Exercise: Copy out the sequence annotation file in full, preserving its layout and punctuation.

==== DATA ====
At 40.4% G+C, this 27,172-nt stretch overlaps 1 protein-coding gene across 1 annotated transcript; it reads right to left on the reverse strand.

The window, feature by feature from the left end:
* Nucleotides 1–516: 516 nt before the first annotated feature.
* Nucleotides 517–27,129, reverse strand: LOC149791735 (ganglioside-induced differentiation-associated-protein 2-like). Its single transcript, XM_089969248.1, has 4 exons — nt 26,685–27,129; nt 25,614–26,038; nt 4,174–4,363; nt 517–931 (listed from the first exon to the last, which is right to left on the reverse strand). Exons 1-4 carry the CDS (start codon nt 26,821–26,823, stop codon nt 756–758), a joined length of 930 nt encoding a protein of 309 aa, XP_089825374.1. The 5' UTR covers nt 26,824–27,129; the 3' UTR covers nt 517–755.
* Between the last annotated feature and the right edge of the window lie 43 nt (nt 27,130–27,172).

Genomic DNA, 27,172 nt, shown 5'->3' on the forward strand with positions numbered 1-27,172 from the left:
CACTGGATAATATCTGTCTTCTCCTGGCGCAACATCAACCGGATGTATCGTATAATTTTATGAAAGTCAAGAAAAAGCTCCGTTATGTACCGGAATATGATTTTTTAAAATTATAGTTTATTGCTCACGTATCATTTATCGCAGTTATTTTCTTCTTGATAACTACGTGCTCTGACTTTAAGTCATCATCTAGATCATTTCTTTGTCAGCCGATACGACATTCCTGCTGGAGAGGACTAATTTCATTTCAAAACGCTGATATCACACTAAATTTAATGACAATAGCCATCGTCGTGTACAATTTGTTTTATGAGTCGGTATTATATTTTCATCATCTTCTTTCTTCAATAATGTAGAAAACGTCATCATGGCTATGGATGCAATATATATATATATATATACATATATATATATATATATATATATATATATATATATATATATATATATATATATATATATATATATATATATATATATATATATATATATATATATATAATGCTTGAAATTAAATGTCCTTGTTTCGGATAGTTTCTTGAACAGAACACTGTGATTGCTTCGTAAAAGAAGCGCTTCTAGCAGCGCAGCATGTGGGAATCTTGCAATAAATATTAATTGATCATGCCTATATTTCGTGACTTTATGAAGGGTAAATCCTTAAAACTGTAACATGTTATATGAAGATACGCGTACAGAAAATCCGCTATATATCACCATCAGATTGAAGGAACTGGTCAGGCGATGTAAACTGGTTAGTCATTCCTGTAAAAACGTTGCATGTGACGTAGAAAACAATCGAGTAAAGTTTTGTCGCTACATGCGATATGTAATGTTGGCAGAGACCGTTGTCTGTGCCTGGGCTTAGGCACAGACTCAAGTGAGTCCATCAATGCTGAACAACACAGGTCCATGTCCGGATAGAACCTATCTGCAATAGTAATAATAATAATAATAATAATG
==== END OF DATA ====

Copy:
At 40.4% G+C, this 27,172-nt stretch overlaps 1 protein-coding gene across 1 annotated transcript; it reads right to left on the reverse strand.

The window, feature by feature from the left end:
* Nucleotides 1–516: 516 nt before the first annotated feature.
* Nucleotides 517–27,129, reverse strand: LOC149791735 (ganglioside-induced differentiation-associated-protein 2-like). Its single transcript, XM_089969248.1, has 4 exons — nt 26,685–27,129; nt 25,614–26,038; nt 4,174–4,363; nt 517–931 (listed from the first exon to the last, which is right to left on the reverse strand). Exons 1-4 carry the CDS (start codon nt 26,821–26,823, stop codon nt 756–758), a joined length of 930 nt encoding a protein of 309 aa, XP_089825374.1. The 5' UTR covers nt 26,824–27,129; the 3' UTR covers nt 517–755.
* Between the last annotated feature and the right edge of the window lie 43 nt (nt 27,130–27,172).

Genomic DNA, 27,172 nt, shown 5'->3' on the forward strand with positions numbered 1-27,172 from the left:
CACTGGATAATATCTGTCTTCTCCTGGCGCAACATCAACCGGATGTATCGTATAATTTTATGAAAGTCAAGAAAAAGCTCCGTTATGTACCGGAATATGATTTTTTAAAATTATAGTTTATTGCTCACGTATCATTTATCGCAGTTATTTTCTTCTTGATAACTACGTGCTCTGACTTTAAGTCATCATCTAGATCATTTCTTTGTCAGCCGATACGACATTCCTGCTGGAGAGGACTAATTTCATTTCAAAACGCTGATATCACACTAAATTTAATGACAATAGCCATCGTCGTGTACAATTTGTTTTATGAGTCGGTATTATATTTTCATCATCTTCTTTCTTCAATAATGTAGAAAACGTCATCATGGCTATGGATGCAATATATATATATATATATACATATATATATATATATATATATATATATATATATATATATATATATATATATATATATATATATATATATATATATATATATATATATATATATATATAATGCTTGAAATTAAATGTCCTTGTTTCGGATAGTTTCTTGAACAGAACACTGTGATTGCTTCGTAAAAGAAGCGCTTCTAGCAGCGCAGCATGTGGGAATCTTGCAATAAATATTAATTGATCATGCCTATATTTCGTGACTTTATGAAGGGTAAATCCTTAAAACTGTAACATGTTATATGAAGATACGCGTACAGAAAATCCGCTATATATCACCATCAGATTGAAGGAACTGGTCAGGCGATGTAAACTGGTTAGTCATTCCTGTAAAAACGTTGCATGTGACGTAGAAAACAATCGAGTAAAGTTTTGTCGCTACATGCGATATGTAATGTTGGCAGAGACCGTTGTCTGTGCCTGGGCTTAGGCACAGACTCAAGTGAGTCCATCAATGCTGAACAACACAGGTCCATGTCCGGATAGAACCTATCTGCAATAGTAATAATAATAATAATAATAATG